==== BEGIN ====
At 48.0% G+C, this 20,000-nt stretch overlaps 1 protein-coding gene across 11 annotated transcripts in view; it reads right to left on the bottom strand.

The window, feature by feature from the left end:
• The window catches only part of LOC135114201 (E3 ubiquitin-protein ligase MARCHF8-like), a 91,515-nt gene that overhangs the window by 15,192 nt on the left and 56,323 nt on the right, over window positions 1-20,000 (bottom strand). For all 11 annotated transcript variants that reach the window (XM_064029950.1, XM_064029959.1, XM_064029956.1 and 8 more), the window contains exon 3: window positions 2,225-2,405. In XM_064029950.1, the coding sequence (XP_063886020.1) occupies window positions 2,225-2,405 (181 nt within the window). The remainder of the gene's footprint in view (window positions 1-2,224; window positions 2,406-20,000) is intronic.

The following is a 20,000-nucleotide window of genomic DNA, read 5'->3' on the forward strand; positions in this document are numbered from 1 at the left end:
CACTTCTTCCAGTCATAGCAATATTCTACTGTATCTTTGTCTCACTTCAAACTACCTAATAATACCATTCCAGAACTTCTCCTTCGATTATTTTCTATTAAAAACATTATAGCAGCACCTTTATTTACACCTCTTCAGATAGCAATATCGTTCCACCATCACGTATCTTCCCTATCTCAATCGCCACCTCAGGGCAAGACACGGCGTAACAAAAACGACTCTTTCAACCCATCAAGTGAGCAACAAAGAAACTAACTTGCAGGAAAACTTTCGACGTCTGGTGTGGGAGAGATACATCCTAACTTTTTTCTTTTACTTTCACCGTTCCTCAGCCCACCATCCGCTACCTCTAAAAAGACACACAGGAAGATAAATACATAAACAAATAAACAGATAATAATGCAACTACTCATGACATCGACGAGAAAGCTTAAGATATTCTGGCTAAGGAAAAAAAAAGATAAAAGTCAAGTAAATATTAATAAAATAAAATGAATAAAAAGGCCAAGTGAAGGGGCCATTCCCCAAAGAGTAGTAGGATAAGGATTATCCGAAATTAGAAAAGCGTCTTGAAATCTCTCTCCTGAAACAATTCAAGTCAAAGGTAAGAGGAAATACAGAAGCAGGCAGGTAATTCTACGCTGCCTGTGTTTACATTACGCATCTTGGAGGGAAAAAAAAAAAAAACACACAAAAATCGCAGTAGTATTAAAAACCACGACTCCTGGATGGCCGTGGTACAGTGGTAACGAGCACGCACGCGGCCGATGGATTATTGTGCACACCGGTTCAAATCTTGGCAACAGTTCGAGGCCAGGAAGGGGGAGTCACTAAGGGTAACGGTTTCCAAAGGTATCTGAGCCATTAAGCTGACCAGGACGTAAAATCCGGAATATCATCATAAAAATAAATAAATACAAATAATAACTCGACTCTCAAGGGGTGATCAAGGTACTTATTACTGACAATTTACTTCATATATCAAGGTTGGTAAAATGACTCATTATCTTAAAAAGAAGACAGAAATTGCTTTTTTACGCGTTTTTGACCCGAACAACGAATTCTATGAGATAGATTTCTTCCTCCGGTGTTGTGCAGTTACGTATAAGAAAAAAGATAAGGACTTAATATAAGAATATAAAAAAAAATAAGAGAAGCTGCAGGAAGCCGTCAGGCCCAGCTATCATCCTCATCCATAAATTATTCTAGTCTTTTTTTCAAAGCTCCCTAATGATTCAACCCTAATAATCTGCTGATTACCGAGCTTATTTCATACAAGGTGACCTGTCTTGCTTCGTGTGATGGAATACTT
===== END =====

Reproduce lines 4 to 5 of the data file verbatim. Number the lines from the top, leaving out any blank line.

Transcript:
The following is a 20,000-nucleotide window of genomic DNA, read 5'->3' on the forward strand; positions in this document are numbered from 1 at the left end:
CACTTCTTCCAGTCATAGCAATATTCTACTGTATCTTTGTCTCACTTCAAACTACCTAATAATACCATTCCAGAACTTCTCCTTCGATTATTTTCTATTAAAAACATTATAGCAGCACCTTTATTTACACCTCTTCAGATAGCAATATCGTTCCACCATCACGTATCTTCCCTATCTCAATCGCCACCTCAGGGCAAGACACGGCGTAACAAAAACGACTCTTTCAACCCATCAAGTGAGCAACAAAGAAACTAACTTGCAGGAAAACTTTCGACGTCTGGTGTGGGAGAGATACATCCTAACTTTTTTCTTTTACTTTCACCGTTCCTCAGCCCACCATCCGCTACCTCTAAAAAGACACACAGGAAGATAAATACATAAACAAATAAACAGATAATAATGCAACTACTCATGACATCGACGAGAAAGCTTAAGATATTCTGGCTAAGGAAAAAAAAAGATAAAAGTCAAGTAAATATTAATAAAATAAAATGAATAAAAAGGCCAAGTGAAGGGGCCATTCCCCAAAGAGTAGTAGGATAAGGATTATCCGAAATTAGAAAAGCGTCTTGAAATCTCTCTCCTGAAACAATTCAAGTCAAAGGTAAGAGGAAATACAGAAGCAGGCAGGTAATTCTACGCTGCCTGTGTTTACATTACGCATCTTGGAGGGAAAAAAAAAAAAAACACACAAAAATCGCAGTAGTATTAAAAACCACGACTCCTGGATGGCCGTGGTACAGTGGTAACGAGCACGCACGCGGCCGATGGATTATTGTGCACACCGGTTCAAATCTTGGCAACAGTTCGAGGCCAGGAAGGGGGAGTCACTAAGGGTAACGGTTTCCAAAGGTATCTGAGCCATTAAGCTGACCAGGACGTAAAATCCGGAATATCATCATAAAAATAAATAAATACAAATAATAACTCGACTCTCAAGGGGTGATCAAGGTACTTATTACTGACAATTTACTTCATATATCAAGGTTGGTAAAATGACTCATTATCTTAAAAAGAAGACAGAAATTGCTTTTTTACGCGTTTTTGACCCGAACAACGAATTCTATGAGATAGATTTCTTCCTCCGGTGTTGTGCAGTTACGTATAAGAAAAAAGATAAGGACTTAATATAAGAATATAAAAAAAAATAAGAGAAGCTGCAGGAAGCCGTCAGGCCCAGCTATCATCCTCATCCATAAATTATTCTAGTCTTTTTTTCAAAGCTCCCTAATGATTCAACCCTAATAATCTGCTGATTACCGAGCTTATTTCATACAAGGTGACCTGTCTTGCTTCGTGTGATGGAATACTT